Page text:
Anyone can win the Cadillac

At the Fall Nationals in Detroit they have some all-comers events that sound enticing
December 01, 1958

Bridge is perhapsthe only sport in which spectators are admitted free while the competitors payto play. Furthermore, the prizes are cups of nominal value and master points ofno purchasing power. The American Contract Bridge League frowns upontournaments at which cash or high-value prizes are offered.

Nevertheless,every day of the Fall National championships now under way in Detroit, fourplayers will be able to boast: "I won the Cadillac." Or the Dodge. Orone of 15 other cars. However, winning the Dodge won't mean driving it. It'sjust that, since the tournament is being played in the Motor City, it wasdeemed appropriate to name each of the "side games" after anautomobile.

A side game is aone-session pairs competition. Although it carries no official title, victoryin such an open game at a national tournament brings an ample award of masterpoints. There's a side game each afternoon and evening of the championshipmeet, open to any player who cares to put up the $2.50 entrance fee. Oftenthese side games are the means by which young players first win theirtournament spurs. Not that these events are easy to win. Invariably, the hugeentry list bristles with names of stars practicing new partnerships or justtaking a busman's holiday if they happen to have a session off from the mainevents.

However, the bigguns will have their sights trained on the national titles, and most of themwould rather win a cup than a car. This is especially true of Leonard Harmon ofNew York and Alan Bell of Chicago—one-two entering the homestretch in the raceto win the McKenney trophy, awarded to the player with the best tournamentrecord each year. Although Harmon has a lead of nearly 100 master points,victory in one big event could make up Bell's deficit. The Life Masters'Individual, for example, carries an award of 125 master points. Edgar Kaplan,who won it last year, also captured the McKenney trophy.

Most of lastyear's champions are on hand to defend their laurels. My team, however, whichalso includes Helen Sobel, Howard Schenken and Harold Ogust, is defending theOpen Team championship minus the services of Bill Root whose commitments willnot permit him to get to Detroit. We are fortunate in getting Lew Mathe of LosAngeles—the man with the best individual record in the Fall Nationals lastyear—to take Bill's place, for Bill's fine play contributed heavily to ourvictory.

Here, for example,is one of his winning hands.

Both the biddingand the play of this hand illustrate the difference between board-a-matchscoring used in the Fall Nationals and the total point or International MatchPoint scoring used in both the spring and summer national team championships.In board-a-match the only thing that counts is the difference in the pointscore of opposing teams on each deal. It doesn't matter how great thedifference is; on every deal you win, lose or halve a match. Thus, with honorsin her short suits, Mrs. Sobel did not mention her six-card major but gambledthat the hand would produce as many tricks at no trump as at hearts.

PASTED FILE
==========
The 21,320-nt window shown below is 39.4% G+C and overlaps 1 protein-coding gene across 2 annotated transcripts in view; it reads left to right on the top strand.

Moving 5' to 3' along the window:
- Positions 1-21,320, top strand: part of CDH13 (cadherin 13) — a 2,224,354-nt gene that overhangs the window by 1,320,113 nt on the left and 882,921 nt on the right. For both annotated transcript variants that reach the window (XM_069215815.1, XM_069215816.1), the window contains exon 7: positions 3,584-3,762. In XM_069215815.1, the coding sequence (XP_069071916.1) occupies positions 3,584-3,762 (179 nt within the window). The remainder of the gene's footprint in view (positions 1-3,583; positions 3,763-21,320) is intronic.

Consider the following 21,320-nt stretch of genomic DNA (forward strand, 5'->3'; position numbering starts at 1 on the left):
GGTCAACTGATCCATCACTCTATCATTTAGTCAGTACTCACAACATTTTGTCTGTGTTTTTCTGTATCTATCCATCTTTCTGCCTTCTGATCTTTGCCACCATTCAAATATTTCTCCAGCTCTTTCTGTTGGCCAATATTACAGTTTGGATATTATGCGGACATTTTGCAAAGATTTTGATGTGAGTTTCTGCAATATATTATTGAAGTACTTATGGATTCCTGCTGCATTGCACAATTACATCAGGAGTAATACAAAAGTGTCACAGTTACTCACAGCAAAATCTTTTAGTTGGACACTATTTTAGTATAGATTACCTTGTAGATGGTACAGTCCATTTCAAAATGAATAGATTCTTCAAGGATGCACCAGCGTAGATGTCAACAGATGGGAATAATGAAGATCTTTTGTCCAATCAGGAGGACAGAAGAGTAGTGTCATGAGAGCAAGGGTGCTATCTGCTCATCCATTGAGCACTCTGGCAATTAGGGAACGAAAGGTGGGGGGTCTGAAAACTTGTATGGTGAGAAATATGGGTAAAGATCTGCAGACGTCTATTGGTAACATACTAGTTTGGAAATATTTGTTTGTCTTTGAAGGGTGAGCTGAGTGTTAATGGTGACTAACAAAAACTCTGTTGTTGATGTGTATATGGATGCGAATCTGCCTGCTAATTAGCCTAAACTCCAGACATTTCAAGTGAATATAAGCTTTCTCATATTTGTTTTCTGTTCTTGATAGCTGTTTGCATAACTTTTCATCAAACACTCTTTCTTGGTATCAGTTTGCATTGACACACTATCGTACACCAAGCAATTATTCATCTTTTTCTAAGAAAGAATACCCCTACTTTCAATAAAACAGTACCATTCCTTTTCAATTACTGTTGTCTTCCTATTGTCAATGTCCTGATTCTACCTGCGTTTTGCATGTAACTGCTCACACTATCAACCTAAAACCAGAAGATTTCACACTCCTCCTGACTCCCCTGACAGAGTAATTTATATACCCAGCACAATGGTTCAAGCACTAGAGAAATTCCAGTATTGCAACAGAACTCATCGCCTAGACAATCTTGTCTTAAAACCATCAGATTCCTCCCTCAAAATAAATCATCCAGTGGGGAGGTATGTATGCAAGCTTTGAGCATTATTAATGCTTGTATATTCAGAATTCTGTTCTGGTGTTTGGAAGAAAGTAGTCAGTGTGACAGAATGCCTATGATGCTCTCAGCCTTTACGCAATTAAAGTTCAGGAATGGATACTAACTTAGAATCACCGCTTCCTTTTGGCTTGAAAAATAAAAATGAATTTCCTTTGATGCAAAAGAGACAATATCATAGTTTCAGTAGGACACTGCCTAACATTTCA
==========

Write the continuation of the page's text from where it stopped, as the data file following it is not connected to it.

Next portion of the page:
If South had helda small spade along with his king-queen, this gamble would surely pay off. Butwhen two rounds of spades knocked out Bill's only stopper, he could see that afour-heart contract was bound to produce a better score than three no trumpunless the heart suit failed to break and declarer at the other table failed totake a finesse.

On this reasoning,South cashed the ace of hearts and finessed for the queen on the second round.Later, when the club finesse worked and the 10 dropped, South wound up makingfour-odd for a score of 430 (i.e., 130 for four no trump, plus 300 for anonvulnerable game) while the opponents, following the normal play for fourhearts at the other table, played to drop the queen of hearts and made onlyfour-odd for a score of 420.

The Women's Teamchampionship last year went to Peggy Solomon and Marie Cohn of Philadelphia,who proved Kipling wrong when they teamed up with a western pair, Stella Rebnerof Hollywood and Mary Jane Farell of Los Angeles. This was one of their winninghands:

East-Westvulnerable South dealer

NORTH

[4 of Spades]
[3 of Spades]
[Queen of Hearts]
[9 of Hearts]
[6 of Hearts]
[4 of Hearts]
[2 of Hearts]
[10 of Diamonds]
[5 of Diamonds]
[3 of Diamonds]
[Ace of Clubs]
[4 of Clubs]
[2 of Clubs]

WEST

[King ofSpades]
[Queen of Spades]
[8 of Spades]
[6 of Spades]
[2 of Spades]
[King of Hearts]
[5 of Hearts]
[Ace of Diamonds]
[9 of Diamonds]
[4 of Diamonds]
[10 of Clubs]
[8 of Clubs]
[7 of Clubs]

SOUTH

[Ace of Spades]
[9 of Spades]
[Jack of Hearts]